In time, these lessons and "stubs" will be migrated to the Buzzwords site.
Until then, consider them historical.

All for One and One for All!


1. Can you guess the meaning of this saying?
2. How do you support the people in your life?


In today's dialogue, James’s student, a girl named Maria, comes to his table in the school library.

James: Hi, Maria. What’s up?
Maria: Well, I was wondering: Do you think a study group is a good idea?
James: Yes, I think it’s an outstanding idea.
Maria: Why? How does it help?
James: Well, for one thing, the group members can "drill" each other.
Maria: What’s that?
James: That’s when you make each other practice. You can do it by asking questions, doing role plays--stuff like that.
Maria: I see. Anything else?
James: Well, as the Three Musketeers would say: "All for one and one for all!"
Maria: What’s that mean?
James: Ummm... I guess it means, "All of the members help each one, and each one helps the group." Or something like that.
Maria: I get it. Mutual support.
James: Exactly. So, are you going to start a group?
Maria: Yeah, I think I will.


Have you ever heard of "The Three Musketeers"? It's a novel by the great French writer Alexandre Dumas. In it the three heroes of the title--named Athos, Porthos, and Aramis--have adventures in 17th-century Paris (but the book was written in the 19th century). They are accompanied by their faithful friend d'Artagnan, who is actually the "star" of the book.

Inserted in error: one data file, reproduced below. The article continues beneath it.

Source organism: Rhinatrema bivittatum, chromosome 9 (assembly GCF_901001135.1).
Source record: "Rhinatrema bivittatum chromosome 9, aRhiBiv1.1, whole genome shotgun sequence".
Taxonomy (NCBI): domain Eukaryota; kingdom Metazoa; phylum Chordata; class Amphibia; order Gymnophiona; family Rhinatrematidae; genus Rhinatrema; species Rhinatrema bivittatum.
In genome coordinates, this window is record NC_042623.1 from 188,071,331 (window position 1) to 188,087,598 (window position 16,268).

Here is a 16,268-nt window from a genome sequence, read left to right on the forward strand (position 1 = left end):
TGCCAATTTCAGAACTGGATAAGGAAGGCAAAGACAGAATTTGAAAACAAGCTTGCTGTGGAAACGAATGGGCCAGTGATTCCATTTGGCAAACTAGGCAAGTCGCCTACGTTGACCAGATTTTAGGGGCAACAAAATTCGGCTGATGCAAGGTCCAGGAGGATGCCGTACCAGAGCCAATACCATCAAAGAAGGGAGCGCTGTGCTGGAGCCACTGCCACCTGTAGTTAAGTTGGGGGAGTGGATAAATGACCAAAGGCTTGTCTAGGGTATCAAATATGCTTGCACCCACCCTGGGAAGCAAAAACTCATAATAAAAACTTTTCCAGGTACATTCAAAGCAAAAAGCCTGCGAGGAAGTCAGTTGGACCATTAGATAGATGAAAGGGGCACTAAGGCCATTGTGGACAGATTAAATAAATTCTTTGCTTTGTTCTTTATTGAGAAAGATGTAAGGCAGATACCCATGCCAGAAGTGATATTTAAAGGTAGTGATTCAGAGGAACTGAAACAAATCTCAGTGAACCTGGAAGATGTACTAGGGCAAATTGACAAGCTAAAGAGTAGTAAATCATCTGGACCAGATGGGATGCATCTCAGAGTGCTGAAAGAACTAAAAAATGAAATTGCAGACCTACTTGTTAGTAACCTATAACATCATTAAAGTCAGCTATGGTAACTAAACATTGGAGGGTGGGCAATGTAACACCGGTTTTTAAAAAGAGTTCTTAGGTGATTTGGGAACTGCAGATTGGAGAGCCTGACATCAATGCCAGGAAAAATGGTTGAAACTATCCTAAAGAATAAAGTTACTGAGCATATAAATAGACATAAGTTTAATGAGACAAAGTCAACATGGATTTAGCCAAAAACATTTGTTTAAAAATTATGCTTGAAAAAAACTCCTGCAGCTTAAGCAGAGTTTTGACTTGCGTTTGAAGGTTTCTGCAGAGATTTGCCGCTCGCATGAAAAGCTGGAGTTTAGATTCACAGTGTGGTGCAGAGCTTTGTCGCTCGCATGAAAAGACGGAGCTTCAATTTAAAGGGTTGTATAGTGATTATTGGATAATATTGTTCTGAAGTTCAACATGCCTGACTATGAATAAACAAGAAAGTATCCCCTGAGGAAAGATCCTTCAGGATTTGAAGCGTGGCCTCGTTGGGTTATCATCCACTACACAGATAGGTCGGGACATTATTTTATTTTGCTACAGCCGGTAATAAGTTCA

These friends swore to help each other no matter what happened. Their motto was today's proverb: "All for one, and one for all!" We can use this saying to describe a case of "mutual support," people helping each other.

More notes:
  • What’s up?: It’s used like "How are you?" but the answer is usually "Nothing much." Here, James is asking Maria, "What can I do for you?" or "How can I help you?" in a very informal way.
  • an outstanding idea: This means a very, very good idea, so good it "stands out" from all others.
  • ...stuff like that: James means the list is longer. It’s like saying "etc." (etcetera), but that sounds a lot more formal than "(and) stuff like that."
  • Or something like that: James is saying that this explanation may not be perfect, but it is close.


Use the above terms in one of the following sentences. Be sure to use the correct form.

1. You should hear her sing. She has an __________ voice!
2. He's around five feet ten inches __________.
3. A: Hey, Mike. What's up? B: __________. How are you?
4. I enjoy singing and dancing and __________.


If you can, try to talk about these questions in English with a friend. If not, try writing your answers.

1. Have you ever been part of a group of people who supported each other? Talk about it.
2. Have you seen a movie of "The Three Musketeers," or read the book? If not, can you think of other books and films where a group of people support each other?
3. Do you think a study group is a good idea? Why or why not? What are the good points and bad points?


1. outstanding; 2. or something like that; 3. Nothing much.; 4. stuff like that

This lesson is ©2012 by James Baquet. You may share this work freely. Teachers may use it in the classroom, as long as students are told the source (URL). You may not publish this material or sell it. Please write to me if you have any questions about "fair use."

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